Nobleman's Wedding, The (The Faultless Bride; The Love Token) [Laws P31]

DESCRIPTION: A man disguises himself to attend the wedding of the girl he loved before he went away. He sings a song that reminds her of her unfaithfulness and promises to return her love token. She swoons and returns to her mother's home. She dies before morning
AUTHOR: unknown
EARLIEST DATE: 1827 (Lyle-Andrew-CrawfurdsCollectionVolume1)
KEYWORDS: disguise wedding infidelity death grief hardheartedness jealousy love marriage
FOUND IN: Britain(England(South),Scotland(Aber,Bord)) US(MA,MW,NE,Ro,SE,So) Canada(Mar,Newf) Ireland
REFERENCES (24 citations):
Laws P31, "The Nobleman's Wedding (The Faultless Bride; The Love Token)"
Belden-BalladsSongsCollectedByMissourFolkloreSociety, pp. 165-166, "The Faultless Bride" (1 text)
Sharp-EnglishFolkSongsFromSouthernAppalachians 105, "The Awful Wedding" (1 text, 1 tune)
Rosenbaum-FolkVisionsAndVoices, p. 59, "The Famous Wedding" (1 text, 1 tune)
Hubbard-BalladsAndSongsFromUtah, #20, "The Bride's Death" (1 text, 1 tune)
Henry/Huntingdon/Herrmann-SamHenrysSongsOfThePeople H60a, pp. 400-401, "An Old Lover's Wedding"; H60b, p. 401, "The Laird's Wedding" (2 texts, 2 tune, the second mixed with "All Around My Hat")
Graham-Joe-Holmes-SongsMusicTraditionsOfAnUlsterman 56, "The Nobleman's Wedding" (1 text, 1 tune)
Greig-FolkSongInBuchan-FolkSongOfTheNorthEast #24, pp. 1-2, "The Orange and Blue" (1 text); #88, p. 2, ("Oh, how could you sit at another man's table?") (1 fragment)
Greig/Duncan6 1199, "Down in Yon Valley" (24 texts, 14 tunes)
Ord-BothySongsAndBallads, pp. 132-133, "The Unconstant Lover" (1 text, 1 tune)
Lyle-Andrew-CrawfurdsCollectionVolume1 21, "The Penitent Bride"; Lyle-Andrew-CrawfurdsCollectionVolume1, pp. 235-236, "The Wedding" (2 texts)
Stewart/Belle-Stewart-QueenAmangTheHeather, pp. 124-125, "Late Last Night" (1 text, 1 tune)
Kennedy-FolksongsOfBritainAndIreland 164, "The Nobleman's Wedding" (1 text, 1 tune)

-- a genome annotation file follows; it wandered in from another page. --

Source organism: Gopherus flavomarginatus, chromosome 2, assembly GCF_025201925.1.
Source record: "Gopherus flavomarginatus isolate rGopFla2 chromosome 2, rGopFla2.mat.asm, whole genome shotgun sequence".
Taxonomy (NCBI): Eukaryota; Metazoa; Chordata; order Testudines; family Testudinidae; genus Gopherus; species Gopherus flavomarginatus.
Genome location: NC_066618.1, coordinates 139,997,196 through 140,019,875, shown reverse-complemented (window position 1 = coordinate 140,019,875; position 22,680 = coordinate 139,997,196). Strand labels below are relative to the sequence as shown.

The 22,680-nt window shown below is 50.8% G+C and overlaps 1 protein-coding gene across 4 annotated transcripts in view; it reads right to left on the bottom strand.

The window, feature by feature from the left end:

Reeves/Sharp-TheIdiomOfThePeople 31, "Down in My Garden" (1 text)
Butterworth/Dawney-PloughboysGlory, p. 4, "All Around My Hat" (1 text, 1 tune)
Reeves-TheEverlastingCircle 3, "All Round My Hat" (1 text)
Williams-Wiltshire-WSRO Ox 201, "Broken Hearted Bride" (1 text)
McBride-FlowerOfDunaffHillAndMoreTradSongsInnishowen 1, "Another Man's Wedding" (1 text, 1 tune)
Creighton/Senior-TraditionalSongsOfNovaScotia, pp. 158-159, "Green Willow" (1 text, probably this piece though not so listed by Laws)
Greenleaf/Mansfield-BalladsAndSeaSongsOfNewfoundland 75, "The Nobleman's Wedding" (1 text, 1 tune)
Peacock, pp. 691-697, "Nobleman's Wedding" (4 texts, 3 tunes)
Karpeles-FolkSongsFromNewfoundland 30, "The Nobleman's Wedding" (1 text, 1 tune)
Darling-NewAmericanSongster, pp. 142-143, "To Wear a Green Willow" (1 text)

ST LP31 (Partial)
Roud #567
Eddie Butcher, "Another Man's Wedding" (on Voice06, IREButcher01)
Daisy Chapman, "Down in the Valley" (on SCDChapman01)
Sara Cleveland, "To Wear a Green Willow" (on SCleveland01)
Joe Heaney, "The Nobleman's Wedding" (on FSBFTX15)
Bride Power, "The Fatal Wedding" (on MUNFLA/Leach)
Jim Rice, "The Nobleman's Wedding" (on PeacockCDROM) [one verse only]
F. Sutton, "Gay Wedding" (on MUNFLA/Leach)
Maude Thacker, "The Famous Wedding" (on FolkVisions1 -- a very confused version)

cf. "Green Grows the Laurel" ("change the green and yellow for the orange and blue") and references there
The Green Willow Tree
The Forsaken Lover
The Inconstant Lover
The False Bride
NOTES [67 words]: According to Hazlitt's Dictionary of Faiths & Folklore, to wear the willow meant that one had been forsaken by a lover. For more in this theme, see the notes to "All Around My Hat (I)."
Roud lumps this with "All Around My Hat." That's *really* a stretch. - RBW
The "Awful Wedding" subgroup ("I'll tell you of an awful wedding"), despite the similarity in titles, is *not* "The Fatal Wedding." - PJS, RBW
Last updated in version 4.3
File: LP31

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